Hopefully, next week I will be back to regular writing. My gaming weekend is looming and I am looking forward to all the things that it throws up that I can write about, both as GM and as a player.

Proactive GM-iness

My next face to face gaming weekend is fast approaching. It is a chance to both play my Lay Healer and to run my Forgotten Realms based RMC campaign.

At the end of last session the characters had killed an evil witch but not before she had opened a portal to another realm, think Stargate SG1, a big mirror showing rippling water and then out of it came giant octopus tentacles trying to drag characters into the mirror’s surface.

That was the climactic final fight scene.

Everyone survived and no one was seriously hurt.

Over the past dozen weekends I have slowly loaded the characters up with life-preserving and in two cases life-giving magics.

This is originally a D&D setting so there is an expectation that there will be clerics to hand to cast Raise Dead in the parts of lift from published modules. In the previous session I had expected someone to die. I wasn’t going to bend any rolls to save them. I had done my part by making sure they had the magics needed to survive death.

I will confess that I was a little disappointed that no one died. I wasn’t out to kill them but they are not a high-level party, averaging around 6th level. The big bad monster should have been able to kill them and on any other day, it probably would have killed someone. If he had killed a PC it would have made more of a statement of just how dangerous the beast was. As it happened I have thrown a troll at them in the past and it has given them more trouble.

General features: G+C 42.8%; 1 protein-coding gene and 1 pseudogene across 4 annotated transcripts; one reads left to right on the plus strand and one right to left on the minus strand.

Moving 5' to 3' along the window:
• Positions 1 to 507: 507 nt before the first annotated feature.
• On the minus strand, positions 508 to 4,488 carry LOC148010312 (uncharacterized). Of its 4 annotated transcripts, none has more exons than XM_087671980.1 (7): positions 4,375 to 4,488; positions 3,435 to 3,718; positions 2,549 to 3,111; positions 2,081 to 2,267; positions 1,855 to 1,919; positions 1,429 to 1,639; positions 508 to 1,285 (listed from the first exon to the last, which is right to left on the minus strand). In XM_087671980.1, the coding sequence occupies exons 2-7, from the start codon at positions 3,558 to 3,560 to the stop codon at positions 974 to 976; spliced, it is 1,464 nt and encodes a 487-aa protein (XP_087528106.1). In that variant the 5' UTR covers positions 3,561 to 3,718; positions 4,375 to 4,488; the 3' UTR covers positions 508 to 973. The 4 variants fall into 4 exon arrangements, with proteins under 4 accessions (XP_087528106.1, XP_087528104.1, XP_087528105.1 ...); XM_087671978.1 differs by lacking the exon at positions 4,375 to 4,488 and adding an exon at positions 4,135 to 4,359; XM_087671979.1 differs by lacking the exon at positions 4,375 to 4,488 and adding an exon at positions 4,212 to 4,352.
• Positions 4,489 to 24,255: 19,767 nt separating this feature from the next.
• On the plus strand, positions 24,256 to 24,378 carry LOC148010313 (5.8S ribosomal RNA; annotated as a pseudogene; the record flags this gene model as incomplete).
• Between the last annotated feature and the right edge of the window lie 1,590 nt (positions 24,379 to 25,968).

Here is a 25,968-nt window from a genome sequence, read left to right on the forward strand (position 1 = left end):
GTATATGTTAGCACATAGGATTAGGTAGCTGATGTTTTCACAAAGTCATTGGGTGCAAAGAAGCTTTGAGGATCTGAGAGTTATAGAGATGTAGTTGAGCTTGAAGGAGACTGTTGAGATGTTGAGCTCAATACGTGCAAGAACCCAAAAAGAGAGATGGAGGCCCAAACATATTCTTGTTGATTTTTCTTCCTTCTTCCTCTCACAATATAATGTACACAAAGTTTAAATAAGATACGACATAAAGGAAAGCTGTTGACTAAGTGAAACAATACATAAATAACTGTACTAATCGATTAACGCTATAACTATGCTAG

My mission in this coming weekend is to kill someone, kill them heroically and then bring them back. That may seem mean but when we play only a few times a year I want to make these sessions stand out. To pack in all the RPG experiences. Death does need to be part of those experiences. If death isn’t a real threat then victories are not real victories. It all gets devalued slightly.

The last session involved a lot of incompetent goons, a witch and a horror from another plane. Before that was real ghosts in a haunted house and before that was an evil wizard in his hidden lair.

There have been a lot of magical opponents and my group is magically very strong, a sorcerer, warrior mage, elemental warrior, mystic and cleric. I am thinking of doing a session of unrelenting combat, they are in the first dungeon level of a castle. I can activate some Golems, motivated by the witch’s death and see if the characters will fight their way out or head into the dungeons deeper levels. Either work for me. It would be most sensible for them to try and fight their way out immediately but then this group doesn’t always do the sensible thing.